direct observation.


462. Crow, Wendell. Communication Graphics. Englewood Cliffs, NJ:

Prentice Hall, 1986. 322 pp. Index, bibl., glossary, B/W illus., color

illus.

    “Fundamentals of communicating through graphics in print” for

students, teachers, supervisors, and professionals in graphic design,

publications editing or printing are brought together in this handsomely

designed, highly readable, and comprehensive work. The author surveys

the history and nature of graphic communication, the design process,

typographic images, typography, text preparation, graphic images,

processing text and image, publications design, and production. An

unusual section on business practices in industry discusses the procedures

and attitudes of printers and professionals. The concise color chapter that

rounds out the book shows a conventional 12-hue circle, explains additive

and subtractive primaries, and surveys many color technology topics such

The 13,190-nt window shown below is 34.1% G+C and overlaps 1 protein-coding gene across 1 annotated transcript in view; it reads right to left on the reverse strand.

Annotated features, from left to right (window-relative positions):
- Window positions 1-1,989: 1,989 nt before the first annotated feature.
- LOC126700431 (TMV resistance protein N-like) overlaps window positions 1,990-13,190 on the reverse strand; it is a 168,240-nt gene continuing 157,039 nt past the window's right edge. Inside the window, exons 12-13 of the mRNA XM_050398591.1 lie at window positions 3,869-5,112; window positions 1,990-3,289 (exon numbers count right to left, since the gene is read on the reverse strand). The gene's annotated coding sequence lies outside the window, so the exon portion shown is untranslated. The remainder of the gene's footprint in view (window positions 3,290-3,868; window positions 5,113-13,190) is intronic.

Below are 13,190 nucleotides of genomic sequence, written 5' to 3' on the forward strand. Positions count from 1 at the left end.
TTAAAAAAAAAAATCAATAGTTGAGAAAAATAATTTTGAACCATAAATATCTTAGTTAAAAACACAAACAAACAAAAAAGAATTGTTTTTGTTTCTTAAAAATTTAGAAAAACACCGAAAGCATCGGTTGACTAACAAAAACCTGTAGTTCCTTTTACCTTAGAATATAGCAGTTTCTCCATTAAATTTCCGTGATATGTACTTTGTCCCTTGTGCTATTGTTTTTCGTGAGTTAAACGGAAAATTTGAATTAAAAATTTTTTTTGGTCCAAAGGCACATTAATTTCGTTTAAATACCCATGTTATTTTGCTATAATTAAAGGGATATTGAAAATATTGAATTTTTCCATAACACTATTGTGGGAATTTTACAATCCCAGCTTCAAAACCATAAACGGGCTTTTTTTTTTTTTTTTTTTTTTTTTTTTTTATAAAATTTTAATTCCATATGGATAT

as types of color printing, the Pantone® system, color separation by

scanner, and color proofing. Eight pages of excellent captioned color

plates, and fine black-and-white information graphics or photographs on

most pages make this an exceptionally striking reference. For information

on the impact of newspaper color on the reader will need to refer to the

work of Mario Garcia and Pegie Stark.


463. Danger, Eric Paxton. Selecting Colour for Print. Brookfield, VT: Gower

Technical, 1986. 184 pp. Bibl. ISBN 0-291-39715-8.

    In this entirely unillustrated book Danger presents guidelines for the

promotional use of print in graphic design, with four sections on general

principles, print, practical details, and the selection process followed by an

index of 13 colors and gray. He summarizes Gestalt grouping principles,

psychological responses to color, and optical and physiological facts. In an

interesting and thought-provoking index on color he systematically

describes color connotations, functions, and applications. For example, he

tells which colors should not be used for goods exported to specific

countries. Stating that this thorough examination of color use in the graphic

design business is based on a “lifetime of practice and collecting

information,” he does not cite his sources. The bibliography consists

primarily of titles from the 1950s and 1960s, including 1 1 titles by Faber

Birren. While Danger’s focus on the English market may limit the book’s

usefulness for the American reader, he maps out an increasingly important

domain that lacks systematic research.